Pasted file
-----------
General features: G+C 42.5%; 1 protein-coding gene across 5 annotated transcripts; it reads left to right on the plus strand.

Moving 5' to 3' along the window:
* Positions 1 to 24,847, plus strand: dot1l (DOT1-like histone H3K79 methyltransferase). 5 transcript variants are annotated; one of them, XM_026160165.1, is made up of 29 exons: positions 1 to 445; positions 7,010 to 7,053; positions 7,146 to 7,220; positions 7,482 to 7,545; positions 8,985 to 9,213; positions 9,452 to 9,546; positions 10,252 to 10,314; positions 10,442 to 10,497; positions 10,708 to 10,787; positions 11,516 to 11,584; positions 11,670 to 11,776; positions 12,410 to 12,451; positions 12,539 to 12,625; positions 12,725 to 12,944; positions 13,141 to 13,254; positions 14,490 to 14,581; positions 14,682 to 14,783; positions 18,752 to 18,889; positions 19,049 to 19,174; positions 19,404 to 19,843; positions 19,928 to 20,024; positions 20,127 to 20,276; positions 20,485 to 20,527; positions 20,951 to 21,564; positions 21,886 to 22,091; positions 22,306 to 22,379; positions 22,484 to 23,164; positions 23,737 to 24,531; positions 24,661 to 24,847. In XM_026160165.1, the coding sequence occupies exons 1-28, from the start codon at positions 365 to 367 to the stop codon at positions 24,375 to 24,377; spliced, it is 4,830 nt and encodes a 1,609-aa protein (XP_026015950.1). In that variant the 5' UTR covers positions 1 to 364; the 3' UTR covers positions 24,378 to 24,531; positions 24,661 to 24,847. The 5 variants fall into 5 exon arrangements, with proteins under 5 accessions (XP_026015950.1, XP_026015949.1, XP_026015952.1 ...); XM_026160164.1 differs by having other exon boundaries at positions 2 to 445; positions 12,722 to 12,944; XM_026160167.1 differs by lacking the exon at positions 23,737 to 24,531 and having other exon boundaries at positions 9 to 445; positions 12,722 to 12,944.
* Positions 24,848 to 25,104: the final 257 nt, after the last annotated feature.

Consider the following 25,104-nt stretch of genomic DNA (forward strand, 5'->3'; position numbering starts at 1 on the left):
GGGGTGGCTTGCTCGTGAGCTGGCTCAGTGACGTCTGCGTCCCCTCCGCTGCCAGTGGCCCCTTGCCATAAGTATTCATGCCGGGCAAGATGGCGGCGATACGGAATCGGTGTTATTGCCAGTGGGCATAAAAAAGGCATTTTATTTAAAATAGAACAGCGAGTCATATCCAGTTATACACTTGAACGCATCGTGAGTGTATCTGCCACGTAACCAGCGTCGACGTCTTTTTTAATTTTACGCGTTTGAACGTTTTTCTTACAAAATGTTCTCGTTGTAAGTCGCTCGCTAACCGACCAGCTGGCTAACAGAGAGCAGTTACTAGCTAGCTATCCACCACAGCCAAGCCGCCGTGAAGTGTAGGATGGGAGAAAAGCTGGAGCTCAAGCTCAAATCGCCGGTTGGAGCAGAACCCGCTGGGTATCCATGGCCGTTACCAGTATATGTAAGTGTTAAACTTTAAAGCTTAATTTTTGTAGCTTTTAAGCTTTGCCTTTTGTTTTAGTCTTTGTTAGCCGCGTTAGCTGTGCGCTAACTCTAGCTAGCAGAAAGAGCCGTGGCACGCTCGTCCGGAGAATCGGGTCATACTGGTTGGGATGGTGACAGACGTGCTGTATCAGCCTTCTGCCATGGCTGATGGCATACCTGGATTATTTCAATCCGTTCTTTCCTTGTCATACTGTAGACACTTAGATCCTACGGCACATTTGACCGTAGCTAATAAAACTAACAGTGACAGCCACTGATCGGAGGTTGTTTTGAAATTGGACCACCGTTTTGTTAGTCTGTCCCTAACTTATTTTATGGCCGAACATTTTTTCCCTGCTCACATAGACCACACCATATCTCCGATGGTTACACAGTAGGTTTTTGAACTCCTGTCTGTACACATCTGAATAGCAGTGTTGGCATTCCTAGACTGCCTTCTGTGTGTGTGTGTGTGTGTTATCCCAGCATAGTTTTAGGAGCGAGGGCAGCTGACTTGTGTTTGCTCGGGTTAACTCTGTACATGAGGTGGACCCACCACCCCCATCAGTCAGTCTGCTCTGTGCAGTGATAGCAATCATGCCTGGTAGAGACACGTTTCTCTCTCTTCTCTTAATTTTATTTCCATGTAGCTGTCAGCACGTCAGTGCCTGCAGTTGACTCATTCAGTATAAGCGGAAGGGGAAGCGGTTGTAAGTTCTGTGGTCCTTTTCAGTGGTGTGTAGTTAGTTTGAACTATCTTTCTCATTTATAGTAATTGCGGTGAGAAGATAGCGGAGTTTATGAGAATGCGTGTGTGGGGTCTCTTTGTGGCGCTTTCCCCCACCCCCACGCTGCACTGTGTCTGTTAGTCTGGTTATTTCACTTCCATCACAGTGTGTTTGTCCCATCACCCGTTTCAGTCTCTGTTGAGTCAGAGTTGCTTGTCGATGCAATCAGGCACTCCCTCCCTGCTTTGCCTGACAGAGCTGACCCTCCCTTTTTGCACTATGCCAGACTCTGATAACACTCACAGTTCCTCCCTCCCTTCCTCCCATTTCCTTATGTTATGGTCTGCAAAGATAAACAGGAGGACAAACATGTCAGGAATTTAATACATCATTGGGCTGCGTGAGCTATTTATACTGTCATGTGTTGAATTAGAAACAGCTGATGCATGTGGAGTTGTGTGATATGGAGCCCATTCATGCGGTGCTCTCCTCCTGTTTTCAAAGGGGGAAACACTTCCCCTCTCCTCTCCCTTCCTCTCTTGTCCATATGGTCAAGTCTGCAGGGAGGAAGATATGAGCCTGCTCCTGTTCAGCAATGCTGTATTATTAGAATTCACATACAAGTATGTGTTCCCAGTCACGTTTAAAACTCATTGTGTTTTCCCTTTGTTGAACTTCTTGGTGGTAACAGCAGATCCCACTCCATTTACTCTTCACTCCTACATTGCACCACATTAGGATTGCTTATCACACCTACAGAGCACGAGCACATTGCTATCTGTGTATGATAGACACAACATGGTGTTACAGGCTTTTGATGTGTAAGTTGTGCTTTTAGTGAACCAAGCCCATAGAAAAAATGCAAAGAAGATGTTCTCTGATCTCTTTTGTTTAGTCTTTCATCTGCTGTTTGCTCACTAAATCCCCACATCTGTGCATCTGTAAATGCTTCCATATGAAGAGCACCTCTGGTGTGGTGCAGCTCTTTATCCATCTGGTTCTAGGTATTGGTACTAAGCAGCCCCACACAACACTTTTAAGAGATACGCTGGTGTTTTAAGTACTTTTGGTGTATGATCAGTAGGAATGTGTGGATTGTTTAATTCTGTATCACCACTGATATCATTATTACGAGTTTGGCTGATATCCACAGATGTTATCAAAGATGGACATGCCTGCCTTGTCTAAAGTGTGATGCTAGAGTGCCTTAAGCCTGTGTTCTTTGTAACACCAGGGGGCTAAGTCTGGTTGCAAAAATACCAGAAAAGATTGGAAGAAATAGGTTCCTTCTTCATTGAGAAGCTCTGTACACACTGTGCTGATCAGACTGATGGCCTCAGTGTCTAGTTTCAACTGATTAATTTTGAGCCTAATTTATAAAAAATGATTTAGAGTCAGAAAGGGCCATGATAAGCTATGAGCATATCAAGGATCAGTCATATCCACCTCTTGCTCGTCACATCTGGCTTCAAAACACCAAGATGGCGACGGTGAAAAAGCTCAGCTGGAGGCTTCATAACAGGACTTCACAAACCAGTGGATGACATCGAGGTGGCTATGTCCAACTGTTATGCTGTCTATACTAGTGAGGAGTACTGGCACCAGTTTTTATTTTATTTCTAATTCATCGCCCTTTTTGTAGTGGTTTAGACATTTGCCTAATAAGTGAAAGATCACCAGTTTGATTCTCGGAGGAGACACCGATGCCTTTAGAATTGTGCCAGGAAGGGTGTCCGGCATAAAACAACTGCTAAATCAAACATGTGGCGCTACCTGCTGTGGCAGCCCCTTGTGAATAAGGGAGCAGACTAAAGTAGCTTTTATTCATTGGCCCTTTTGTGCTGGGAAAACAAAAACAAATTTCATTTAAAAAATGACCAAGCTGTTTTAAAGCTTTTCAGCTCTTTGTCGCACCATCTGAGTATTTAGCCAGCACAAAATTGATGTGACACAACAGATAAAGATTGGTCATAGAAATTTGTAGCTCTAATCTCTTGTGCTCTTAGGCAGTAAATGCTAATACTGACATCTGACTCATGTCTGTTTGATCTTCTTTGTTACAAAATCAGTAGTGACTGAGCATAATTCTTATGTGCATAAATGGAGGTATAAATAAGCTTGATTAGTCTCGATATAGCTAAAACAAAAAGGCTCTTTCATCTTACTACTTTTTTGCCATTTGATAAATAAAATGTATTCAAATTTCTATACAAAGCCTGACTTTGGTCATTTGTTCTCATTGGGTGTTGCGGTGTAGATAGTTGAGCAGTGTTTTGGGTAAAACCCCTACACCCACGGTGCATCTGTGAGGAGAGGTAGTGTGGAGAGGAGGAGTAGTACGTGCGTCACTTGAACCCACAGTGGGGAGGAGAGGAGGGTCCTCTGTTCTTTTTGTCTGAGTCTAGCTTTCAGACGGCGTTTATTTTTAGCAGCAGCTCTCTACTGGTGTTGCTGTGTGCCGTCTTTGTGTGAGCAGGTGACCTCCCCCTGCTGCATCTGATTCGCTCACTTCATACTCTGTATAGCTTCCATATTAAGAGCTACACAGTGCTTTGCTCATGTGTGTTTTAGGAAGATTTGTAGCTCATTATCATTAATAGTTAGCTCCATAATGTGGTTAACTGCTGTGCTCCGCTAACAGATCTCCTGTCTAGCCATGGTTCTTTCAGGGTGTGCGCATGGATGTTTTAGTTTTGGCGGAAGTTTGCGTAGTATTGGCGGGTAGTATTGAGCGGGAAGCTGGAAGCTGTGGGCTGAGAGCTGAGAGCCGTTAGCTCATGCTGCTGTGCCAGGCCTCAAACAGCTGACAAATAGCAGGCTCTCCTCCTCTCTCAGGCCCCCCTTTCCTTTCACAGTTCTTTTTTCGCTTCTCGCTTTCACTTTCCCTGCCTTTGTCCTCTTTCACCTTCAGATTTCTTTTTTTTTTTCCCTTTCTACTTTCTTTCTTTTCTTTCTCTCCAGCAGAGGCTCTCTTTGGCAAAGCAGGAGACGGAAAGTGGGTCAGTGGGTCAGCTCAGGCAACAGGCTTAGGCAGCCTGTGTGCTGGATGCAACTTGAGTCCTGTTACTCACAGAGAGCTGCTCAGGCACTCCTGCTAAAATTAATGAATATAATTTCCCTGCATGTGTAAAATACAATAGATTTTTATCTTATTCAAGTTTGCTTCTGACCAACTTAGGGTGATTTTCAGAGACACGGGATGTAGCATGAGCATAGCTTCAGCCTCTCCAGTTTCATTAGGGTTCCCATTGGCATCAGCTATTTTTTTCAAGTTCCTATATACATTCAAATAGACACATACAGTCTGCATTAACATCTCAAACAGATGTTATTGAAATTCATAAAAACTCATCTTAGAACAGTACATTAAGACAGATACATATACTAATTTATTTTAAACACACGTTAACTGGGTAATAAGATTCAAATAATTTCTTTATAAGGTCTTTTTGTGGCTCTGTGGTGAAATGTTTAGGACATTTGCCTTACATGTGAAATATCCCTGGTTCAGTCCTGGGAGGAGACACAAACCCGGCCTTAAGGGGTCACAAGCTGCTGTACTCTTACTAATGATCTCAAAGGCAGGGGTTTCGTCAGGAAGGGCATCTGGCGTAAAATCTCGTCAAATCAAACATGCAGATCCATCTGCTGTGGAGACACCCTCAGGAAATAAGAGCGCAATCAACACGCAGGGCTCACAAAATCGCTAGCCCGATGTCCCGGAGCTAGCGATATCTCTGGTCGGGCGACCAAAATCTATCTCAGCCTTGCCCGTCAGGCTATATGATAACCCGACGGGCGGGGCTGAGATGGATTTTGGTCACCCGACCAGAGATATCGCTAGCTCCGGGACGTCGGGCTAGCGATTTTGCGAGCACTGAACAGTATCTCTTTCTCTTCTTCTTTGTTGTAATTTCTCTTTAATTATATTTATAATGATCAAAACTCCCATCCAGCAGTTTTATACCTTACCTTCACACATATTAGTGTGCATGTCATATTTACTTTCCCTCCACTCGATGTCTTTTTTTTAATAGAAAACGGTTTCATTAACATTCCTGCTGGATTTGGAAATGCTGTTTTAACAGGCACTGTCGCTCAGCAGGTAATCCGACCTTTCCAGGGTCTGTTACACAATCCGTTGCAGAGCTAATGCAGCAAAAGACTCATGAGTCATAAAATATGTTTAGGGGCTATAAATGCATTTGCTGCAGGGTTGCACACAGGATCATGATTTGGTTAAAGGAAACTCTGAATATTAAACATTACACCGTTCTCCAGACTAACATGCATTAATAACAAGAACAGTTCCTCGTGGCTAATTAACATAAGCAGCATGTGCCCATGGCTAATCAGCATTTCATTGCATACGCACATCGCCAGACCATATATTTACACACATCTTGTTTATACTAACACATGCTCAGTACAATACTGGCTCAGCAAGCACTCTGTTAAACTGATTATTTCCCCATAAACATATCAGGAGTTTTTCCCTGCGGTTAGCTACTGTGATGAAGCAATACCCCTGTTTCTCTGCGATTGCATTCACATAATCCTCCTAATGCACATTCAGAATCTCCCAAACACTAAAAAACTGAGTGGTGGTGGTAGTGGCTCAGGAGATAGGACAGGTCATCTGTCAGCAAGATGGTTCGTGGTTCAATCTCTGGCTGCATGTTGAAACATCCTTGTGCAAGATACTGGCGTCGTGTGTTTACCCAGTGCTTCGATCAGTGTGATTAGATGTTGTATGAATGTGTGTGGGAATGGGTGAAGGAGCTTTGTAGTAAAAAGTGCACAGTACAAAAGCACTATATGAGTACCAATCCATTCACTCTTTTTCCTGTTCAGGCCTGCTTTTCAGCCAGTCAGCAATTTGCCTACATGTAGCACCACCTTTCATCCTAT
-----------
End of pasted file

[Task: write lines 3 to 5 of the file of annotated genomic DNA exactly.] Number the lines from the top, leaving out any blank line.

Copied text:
* Positions 1 to 24,847, plus strand: dot1l (DOT1-like histone H3K79 methyltransferase). 5 transcript variants are annotated; one of them, XM_026160165.1, is made up of 29 exons: positions 1 to 445; positions 7,010 to 7,053; positions 7,146 to 7,220; positions 7,482 to 7,545; positions 8,985 to 9,213; positions 9,452 to 9,546; positions 10,252 to 10,314; positions 10,442 to 10,497; positions 10,708 to 10,787; positions 11,516 to 11,584; positions 11,670 to 11,776; positions 12,410 to 12,451; positions 12,539 to 12,625; positions 12,725 to 12,944; positions 13,141 to 13,254; positions 14,490 to 14,581; positions 14,682 to 14,783; positions 18,752 to 18,889; positions 19,049 to 19,174; positions 19,404 to 19,843; positions 19,928 to 20,024; positions 20,127 to 20,276; positions 20,485 to 20,527; positions 20,951 to 21,564; positions 21,886 to 22,091; positions 22,306 to 22,379; positions 22,484 to 23,164; positions 23,737 to 24,531; positions 24,661 to 24,847. In XM_026160165.1, the coding sequence occupies exons 1-28, from the start codon at positions 365 to 367 to the stop codon at positions 24,375 to 24,377; spliced, it is 4,830 nt and encodes a 1,609-aa protein (XP_026015950.1). In that variant the 5' UTR covers positions 1 to 364; the 3' UTR covers positions 24,378 to 24,531; positions 24,661 to 24,847. The 5 variants fall into 5 exon arrangements, with proteins under 5 accessions (XP_026015950.1, XP_026015949.1, XP_026015952.1 ...); XM_026160164.1 differs by having other exon boundaries at positions 2 to 445; positions 12,722 to 12,944; XM_026160167.1 differs by lacking the exon at positions 23,737 to 24,531 and having other exon boundaries at positions 9 to 445; positions 12,722 to 12,944.
* Positions 24,848 to 25,104: the final 257 nt, after the last annotated feature.

Consider the following 25,104-nt stretch of genomic DNA (forward strand, 5'->3'; position numbering starts at 1 on the left):